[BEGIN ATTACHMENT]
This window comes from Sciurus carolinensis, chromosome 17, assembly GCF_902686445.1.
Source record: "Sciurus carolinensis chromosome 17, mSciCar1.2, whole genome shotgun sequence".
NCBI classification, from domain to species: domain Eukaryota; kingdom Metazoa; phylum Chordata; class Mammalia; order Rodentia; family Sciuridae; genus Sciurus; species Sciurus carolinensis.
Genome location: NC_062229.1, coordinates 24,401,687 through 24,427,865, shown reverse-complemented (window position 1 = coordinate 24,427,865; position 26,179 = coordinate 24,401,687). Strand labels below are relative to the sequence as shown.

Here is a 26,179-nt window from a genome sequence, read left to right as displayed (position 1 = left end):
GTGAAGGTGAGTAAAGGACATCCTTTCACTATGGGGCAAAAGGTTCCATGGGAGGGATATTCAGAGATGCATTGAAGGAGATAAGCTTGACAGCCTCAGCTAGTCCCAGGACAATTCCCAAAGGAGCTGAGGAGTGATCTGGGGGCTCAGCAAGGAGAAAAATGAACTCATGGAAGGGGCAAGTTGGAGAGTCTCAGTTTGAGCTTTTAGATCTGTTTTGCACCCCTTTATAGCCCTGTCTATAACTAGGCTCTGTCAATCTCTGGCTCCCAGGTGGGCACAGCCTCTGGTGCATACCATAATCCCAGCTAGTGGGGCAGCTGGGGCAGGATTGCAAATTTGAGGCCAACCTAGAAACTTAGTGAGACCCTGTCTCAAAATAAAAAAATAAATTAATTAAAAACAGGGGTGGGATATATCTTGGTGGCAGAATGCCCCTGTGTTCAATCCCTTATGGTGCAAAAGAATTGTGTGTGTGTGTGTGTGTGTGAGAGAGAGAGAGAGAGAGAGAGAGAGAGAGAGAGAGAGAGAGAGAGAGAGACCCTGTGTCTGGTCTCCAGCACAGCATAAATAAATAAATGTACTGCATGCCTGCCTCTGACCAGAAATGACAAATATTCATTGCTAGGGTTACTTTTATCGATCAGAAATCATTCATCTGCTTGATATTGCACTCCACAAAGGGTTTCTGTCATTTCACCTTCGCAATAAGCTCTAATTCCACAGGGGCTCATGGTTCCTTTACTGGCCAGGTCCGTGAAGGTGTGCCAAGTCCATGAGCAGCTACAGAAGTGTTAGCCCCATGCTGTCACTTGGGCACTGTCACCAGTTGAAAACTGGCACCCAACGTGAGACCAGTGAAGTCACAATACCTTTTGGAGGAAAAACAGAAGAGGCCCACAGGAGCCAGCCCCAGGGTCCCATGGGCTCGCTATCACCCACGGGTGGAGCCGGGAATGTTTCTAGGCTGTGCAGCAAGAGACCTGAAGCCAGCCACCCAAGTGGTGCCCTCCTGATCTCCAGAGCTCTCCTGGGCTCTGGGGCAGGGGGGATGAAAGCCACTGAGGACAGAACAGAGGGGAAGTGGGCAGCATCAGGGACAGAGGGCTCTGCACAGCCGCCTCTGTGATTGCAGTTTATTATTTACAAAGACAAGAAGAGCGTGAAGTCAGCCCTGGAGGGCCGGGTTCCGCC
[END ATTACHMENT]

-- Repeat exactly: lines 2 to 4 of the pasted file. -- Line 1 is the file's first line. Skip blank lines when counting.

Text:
Source record: "Sciurus carolinensis chromosome 17, mSciCar1.2, whole genome shotgun sequence".
NCBI classification, from domain to species: domain Eukaryota; kingdom Metazoa; phylum Chordata; class Mammalia; order Rodentia; family Sciuridae; genus Sciurus; species Sciurus carolinensis.
Genome location: NC_062229.1, coordinates 24,401,687 through 24,427,865, shown reverse-complemented (window position 1 = coordinate 24,427,865; position 26,179 = coordinate 24,401,687). Strand labels below are relative to the sequence as shown.